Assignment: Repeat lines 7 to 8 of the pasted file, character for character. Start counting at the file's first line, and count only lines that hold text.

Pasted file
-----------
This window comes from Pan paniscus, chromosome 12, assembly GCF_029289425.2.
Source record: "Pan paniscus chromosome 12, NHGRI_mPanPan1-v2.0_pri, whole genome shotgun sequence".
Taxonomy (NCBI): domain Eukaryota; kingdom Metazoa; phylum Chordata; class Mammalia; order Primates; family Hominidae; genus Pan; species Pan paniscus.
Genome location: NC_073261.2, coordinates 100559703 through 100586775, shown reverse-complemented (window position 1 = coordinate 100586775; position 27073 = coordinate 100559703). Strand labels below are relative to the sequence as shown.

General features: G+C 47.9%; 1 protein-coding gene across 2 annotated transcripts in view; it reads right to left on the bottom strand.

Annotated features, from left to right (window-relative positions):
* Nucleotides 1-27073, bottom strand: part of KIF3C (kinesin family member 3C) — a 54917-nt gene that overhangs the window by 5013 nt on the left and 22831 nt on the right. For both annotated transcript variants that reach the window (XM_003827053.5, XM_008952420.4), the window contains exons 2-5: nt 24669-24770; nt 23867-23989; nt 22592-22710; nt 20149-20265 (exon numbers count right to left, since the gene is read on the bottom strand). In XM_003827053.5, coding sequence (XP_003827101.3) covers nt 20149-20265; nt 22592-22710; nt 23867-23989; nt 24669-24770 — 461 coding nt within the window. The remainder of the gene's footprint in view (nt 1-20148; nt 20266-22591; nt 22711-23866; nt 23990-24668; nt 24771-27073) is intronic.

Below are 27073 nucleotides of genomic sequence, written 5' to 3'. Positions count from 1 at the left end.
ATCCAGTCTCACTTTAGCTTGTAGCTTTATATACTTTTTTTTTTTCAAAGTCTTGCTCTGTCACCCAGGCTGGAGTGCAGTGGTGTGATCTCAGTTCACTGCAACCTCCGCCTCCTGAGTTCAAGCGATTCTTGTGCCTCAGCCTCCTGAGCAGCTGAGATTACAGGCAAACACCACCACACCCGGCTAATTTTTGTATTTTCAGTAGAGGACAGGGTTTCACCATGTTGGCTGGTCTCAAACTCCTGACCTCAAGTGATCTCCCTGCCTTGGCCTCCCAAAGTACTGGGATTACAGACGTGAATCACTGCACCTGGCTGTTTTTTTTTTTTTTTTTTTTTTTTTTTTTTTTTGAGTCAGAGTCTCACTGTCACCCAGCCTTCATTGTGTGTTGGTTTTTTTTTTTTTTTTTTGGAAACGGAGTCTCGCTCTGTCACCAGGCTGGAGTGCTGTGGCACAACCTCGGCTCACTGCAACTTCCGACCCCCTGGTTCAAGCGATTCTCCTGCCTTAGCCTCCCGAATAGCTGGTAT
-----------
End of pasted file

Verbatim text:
* Nucleotides 1-27073, bottom strand: part of KIF3C (kinesin family member 3C) — a 54917-nt gene that overhangs the window by 5013 nt on the left and 22831 nt on the right. For both annotated transcript variants that reach the window (XM_003827053.5, XM_008952420.4), the window contains exons 2-5: nt 24669-24770; nt 23867-23989; nt 22592-22710; nt 20149-20265 (exon numbers count right to left, since the gene is read on the bottom strand). In XM_003827053.5, coding sequence (XP_003827101.3) covers nt 20149-20265; nt 22592-22710; nt 23867-23989; nt 24669-24770 — 461 coding nt within the window. The remainder of the gene's footprint in view (nt 1-20148; nt 20266-22591; nt 22711-23866; nt 23990-24668; nt 24771-27073) is intronic.

Below are 27073 nucleotides of genomic sequence, written 5' to 3'. Positions count from 1 at the left end.